We let down diligent folk at the Halifax


John returns to his experience as a Halifax director to retrace the rocky road to last week’s rescue takeover.

I once gave away more money than Andrew Carnegie or Bill Gates. Ten years ago, as a director of the Halifax Building Society I authorised the distribution of almost £20bn to its 8m members on flotation of the business. Last week, the story reached a sad denouement and much of the windfall slipped away. The organisation, now part of HBOS, agreed to a rescue bid from Lloyds TSB.

The business I joined gathered deposits from small savers, mostly through its branches. It lent the proceeds to house buyers. Founded as a self-help organisation by provident Yorkshire folk 150 years ago, the Halifax became the world’s largest mortgage lender. Its quality of service and competitive interest rates trounced conventional banks in the UK retail savings market. The simple business model was very robust. In the early 1990s, a combination of high interest rates, recession and falling house prices posed much more serious problems for UK homeowners than anything seen, or likely, in the current credit crunch. But the Halifax remained profitable and mortgages readily available.

Accepting deposits and underwriting and administering mortgages requires that millions of records should be maintained and updated every day with almost no errors. This activity does not require flair or imagination but does require conscientious individuals with integrity and loyalty. The Halifax was a precision machine that made the most of the talents of ordinary people. I came to understand the fundamental incompatibility of the cultures of retail and investment banking and why the marriage of the two so often leads to tears.

The road to nemesis began, not at conversion, but earlier – on the day it was decided that treasury should be a profit centre in its own right rather than an ancillary activity. Legal restrictions on UK mortgage lenders were relaxed in 1986. Halifax’s main rival, Abbey, converted to a public company and leveraged its deposit base to build a large balance sheet. Most bankers were incredulous that the Halifax had been so slow to take advantage of this opportunity.

For an economist who taught that profit could be sustained only as a result of competitive advantage, this diversification raised a simple question. Some businessmen on the board, accustomed to a world in which profit is earned only by meeting customer needs, saw the same difficulty. Trading in short-term money market instruments is essentially a zero-sum game – one party’s gain is another’s loss. So what was the source of the trading profits that not just our company, but every company in this business, claimed to make? The experienced bankers would shake their heads at this naivety. If they deigned to answer the question at all, it was to say that our traders were uniquely perceptive and prescient, although it was difficult to remain convinced of that once you had met them. Large banks derived an informational advantage from the volume of business they transacted for their main customers. But it was hard to understand why those customers tolerated it, or how newcomers could muscle in.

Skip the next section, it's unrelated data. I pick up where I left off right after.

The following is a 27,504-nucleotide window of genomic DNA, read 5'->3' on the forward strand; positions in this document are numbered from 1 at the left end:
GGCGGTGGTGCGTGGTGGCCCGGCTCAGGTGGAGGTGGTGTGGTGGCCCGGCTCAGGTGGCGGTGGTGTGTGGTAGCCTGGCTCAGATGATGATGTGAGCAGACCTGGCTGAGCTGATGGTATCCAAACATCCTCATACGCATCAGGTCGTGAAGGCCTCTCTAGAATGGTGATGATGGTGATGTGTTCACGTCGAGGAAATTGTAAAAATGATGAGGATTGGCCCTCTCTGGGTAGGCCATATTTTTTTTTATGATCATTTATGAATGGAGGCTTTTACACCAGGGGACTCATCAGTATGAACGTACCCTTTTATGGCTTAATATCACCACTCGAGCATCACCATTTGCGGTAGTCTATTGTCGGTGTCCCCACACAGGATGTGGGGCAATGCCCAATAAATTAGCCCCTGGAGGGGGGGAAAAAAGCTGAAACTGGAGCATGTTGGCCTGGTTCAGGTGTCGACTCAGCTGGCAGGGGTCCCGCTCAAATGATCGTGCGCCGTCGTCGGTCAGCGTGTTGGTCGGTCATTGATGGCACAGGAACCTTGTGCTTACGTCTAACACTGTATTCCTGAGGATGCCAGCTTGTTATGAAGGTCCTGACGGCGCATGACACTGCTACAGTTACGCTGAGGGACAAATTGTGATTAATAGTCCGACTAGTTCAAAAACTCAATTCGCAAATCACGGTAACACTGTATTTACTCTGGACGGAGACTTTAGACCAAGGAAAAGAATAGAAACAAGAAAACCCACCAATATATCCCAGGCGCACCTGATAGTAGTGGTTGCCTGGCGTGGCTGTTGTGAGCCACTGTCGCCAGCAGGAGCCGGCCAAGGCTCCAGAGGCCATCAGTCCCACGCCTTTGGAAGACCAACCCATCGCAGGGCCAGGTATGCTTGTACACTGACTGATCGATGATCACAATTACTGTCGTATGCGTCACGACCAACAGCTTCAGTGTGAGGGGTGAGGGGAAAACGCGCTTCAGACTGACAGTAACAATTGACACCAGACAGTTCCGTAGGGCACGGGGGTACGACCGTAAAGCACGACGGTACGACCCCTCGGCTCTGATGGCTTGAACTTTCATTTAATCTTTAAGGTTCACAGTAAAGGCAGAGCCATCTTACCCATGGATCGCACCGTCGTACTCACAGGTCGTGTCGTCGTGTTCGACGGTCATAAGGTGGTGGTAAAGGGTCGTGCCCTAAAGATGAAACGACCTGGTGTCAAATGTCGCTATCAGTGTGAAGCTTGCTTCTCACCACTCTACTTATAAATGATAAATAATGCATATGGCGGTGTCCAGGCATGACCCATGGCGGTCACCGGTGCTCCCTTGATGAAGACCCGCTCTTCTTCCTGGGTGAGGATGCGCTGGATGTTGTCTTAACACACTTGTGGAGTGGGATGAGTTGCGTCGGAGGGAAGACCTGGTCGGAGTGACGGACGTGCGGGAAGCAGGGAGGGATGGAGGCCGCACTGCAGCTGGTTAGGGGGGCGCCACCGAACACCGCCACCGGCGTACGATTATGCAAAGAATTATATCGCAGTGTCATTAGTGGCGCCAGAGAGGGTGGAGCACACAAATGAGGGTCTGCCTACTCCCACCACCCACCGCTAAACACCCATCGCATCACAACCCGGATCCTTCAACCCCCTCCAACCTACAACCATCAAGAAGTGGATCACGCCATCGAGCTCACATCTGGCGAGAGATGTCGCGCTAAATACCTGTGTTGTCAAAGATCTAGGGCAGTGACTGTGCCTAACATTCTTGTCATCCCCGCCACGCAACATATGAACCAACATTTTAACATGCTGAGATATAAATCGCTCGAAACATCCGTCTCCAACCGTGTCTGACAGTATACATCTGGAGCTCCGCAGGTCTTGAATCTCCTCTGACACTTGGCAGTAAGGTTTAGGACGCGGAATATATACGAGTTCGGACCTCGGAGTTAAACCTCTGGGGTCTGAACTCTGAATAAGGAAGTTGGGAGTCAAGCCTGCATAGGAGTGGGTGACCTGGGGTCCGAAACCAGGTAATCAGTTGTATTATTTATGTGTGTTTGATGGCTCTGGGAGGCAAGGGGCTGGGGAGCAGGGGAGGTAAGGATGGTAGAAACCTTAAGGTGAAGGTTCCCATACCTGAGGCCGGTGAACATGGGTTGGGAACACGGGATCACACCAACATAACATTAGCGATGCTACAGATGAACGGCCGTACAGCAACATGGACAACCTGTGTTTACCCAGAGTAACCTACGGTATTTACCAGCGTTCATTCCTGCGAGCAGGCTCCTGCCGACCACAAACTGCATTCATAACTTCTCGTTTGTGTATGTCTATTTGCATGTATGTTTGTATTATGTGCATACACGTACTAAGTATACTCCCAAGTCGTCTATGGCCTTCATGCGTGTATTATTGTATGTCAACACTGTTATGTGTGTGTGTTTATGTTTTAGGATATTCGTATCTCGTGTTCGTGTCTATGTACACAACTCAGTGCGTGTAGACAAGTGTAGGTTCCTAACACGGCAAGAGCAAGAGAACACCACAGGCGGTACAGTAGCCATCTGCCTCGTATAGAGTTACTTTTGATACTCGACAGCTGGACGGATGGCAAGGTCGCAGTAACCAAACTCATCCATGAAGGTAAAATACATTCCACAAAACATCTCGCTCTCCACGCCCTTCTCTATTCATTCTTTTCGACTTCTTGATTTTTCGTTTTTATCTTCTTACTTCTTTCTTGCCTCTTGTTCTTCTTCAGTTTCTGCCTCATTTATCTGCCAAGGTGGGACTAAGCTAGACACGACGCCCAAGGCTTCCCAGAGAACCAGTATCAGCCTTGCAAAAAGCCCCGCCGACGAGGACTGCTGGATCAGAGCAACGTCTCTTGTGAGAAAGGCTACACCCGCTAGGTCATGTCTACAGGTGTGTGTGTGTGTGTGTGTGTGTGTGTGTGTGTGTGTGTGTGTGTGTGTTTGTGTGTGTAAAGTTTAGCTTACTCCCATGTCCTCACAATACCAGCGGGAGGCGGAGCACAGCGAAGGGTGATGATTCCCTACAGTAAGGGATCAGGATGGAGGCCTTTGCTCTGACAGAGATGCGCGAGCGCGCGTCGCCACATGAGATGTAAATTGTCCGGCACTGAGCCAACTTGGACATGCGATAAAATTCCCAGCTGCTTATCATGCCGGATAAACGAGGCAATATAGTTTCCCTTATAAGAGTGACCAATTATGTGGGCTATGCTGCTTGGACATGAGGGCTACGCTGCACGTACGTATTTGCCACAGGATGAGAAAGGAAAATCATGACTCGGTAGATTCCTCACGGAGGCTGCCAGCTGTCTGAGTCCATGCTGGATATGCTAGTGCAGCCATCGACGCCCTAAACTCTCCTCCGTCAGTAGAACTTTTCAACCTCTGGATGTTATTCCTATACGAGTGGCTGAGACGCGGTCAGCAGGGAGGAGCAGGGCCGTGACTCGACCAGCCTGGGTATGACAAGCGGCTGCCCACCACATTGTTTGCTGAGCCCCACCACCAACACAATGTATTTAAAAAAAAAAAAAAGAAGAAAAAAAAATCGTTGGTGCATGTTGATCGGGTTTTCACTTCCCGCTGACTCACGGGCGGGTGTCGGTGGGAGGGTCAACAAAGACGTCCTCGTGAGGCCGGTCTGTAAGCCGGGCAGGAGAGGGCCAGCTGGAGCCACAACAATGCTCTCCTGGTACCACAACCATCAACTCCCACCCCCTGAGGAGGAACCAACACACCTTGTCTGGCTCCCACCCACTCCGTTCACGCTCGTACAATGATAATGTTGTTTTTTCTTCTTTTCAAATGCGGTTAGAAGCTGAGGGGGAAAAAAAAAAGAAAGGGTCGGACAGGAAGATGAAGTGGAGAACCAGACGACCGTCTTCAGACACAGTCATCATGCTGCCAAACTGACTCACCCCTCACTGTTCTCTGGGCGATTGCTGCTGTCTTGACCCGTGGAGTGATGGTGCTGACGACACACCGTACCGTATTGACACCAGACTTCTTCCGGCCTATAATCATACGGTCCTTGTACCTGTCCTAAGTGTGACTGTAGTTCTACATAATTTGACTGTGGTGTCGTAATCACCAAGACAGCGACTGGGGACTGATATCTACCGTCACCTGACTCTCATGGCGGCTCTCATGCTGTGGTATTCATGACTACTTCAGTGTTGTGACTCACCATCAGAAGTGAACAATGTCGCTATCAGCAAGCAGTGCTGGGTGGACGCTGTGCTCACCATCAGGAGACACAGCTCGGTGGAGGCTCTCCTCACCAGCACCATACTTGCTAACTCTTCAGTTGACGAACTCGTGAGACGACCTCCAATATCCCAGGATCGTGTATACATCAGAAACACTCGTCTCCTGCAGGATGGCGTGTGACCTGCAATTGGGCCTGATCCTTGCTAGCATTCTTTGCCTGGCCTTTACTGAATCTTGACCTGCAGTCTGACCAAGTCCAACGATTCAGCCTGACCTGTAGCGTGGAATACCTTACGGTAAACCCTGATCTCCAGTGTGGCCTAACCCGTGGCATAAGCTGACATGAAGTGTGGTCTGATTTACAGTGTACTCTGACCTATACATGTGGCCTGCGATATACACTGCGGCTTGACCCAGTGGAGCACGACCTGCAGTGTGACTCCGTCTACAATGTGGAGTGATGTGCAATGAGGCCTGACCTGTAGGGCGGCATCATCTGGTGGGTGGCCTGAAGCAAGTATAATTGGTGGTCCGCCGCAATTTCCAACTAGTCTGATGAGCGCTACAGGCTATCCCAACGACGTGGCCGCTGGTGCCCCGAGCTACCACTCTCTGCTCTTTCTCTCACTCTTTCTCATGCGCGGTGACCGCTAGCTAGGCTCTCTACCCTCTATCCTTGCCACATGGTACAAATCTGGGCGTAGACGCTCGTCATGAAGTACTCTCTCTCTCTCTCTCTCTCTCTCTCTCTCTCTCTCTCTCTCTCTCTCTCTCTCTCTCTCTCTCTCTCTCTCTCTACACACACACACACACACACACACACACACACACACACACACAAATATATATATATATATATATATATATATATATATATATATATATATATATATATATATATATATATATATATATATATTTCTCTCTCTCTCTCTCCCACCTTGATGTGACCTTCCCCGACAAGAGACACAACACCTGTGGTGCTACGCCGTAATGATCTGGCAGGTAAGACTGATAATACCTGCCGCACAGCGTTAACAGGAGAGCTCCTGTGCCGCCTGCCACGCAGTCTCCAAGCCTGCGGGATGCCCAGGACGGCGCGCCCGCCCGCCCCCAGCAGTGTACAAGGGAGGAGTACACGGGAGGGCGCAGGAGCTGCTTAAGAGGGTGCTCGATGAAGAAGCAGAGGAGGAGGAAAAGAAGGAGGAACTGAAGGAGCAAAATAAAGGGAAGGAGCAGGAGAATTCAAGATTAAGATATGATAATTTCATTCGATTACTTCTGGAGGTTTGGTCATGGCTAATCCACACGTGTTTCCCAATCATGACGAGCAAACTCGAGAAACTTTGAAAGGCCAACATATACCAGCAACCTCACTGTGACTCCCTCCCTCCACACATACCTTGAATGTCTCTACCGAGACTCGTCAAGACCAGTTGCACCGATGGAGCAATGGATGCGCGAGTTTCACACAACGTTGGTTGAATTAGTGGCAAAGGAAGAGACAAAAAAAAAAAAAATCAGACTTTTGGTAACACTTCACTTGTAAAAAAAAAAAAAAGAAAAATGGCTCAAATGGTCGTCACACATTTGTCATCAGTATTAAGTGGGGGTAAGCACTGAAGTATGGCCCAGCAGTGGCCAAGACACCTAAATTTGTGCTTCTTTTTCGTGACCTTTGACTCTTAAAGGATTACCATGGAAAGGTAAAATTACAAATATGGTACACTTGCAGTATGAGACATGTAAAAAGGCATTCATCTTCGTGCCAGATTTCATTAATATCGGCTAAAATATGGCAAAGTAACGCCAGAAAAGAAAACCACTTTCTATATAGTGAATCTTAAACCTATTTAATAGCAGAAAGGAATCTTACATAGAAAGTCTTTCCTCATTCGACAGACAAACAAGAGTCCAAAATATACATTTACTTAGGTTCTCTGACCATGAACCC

Most apparently successful trading strategies involve what I now call Taleb processes, after Nassim Taleb’s book The Black Swan. A series of small profits is punctuated by occasional large losses. Then cognitive dissonance combines with short memories. The profits are attributed to successful trading, the losses are the result of unforeseeable events.

There, in a nutshell, is the story of the credit crunch. And there is the story of how a business that had grown for 150 years forfeited its independence. When the dust settles, many banks and hedge funds will have lost more money on their trading activities in the past year or so than they had made in their entire history. Those conscientious people who process deposits and issue mortgages are still there, though many have had the worst weekend of their lives. The business they do continues to make money. Customers mostly remain loyal. The pursuit of shareholder value damaged both shareholder value and the business. We let them all down.

John Kay stepped down from the Halifax board in 2000.

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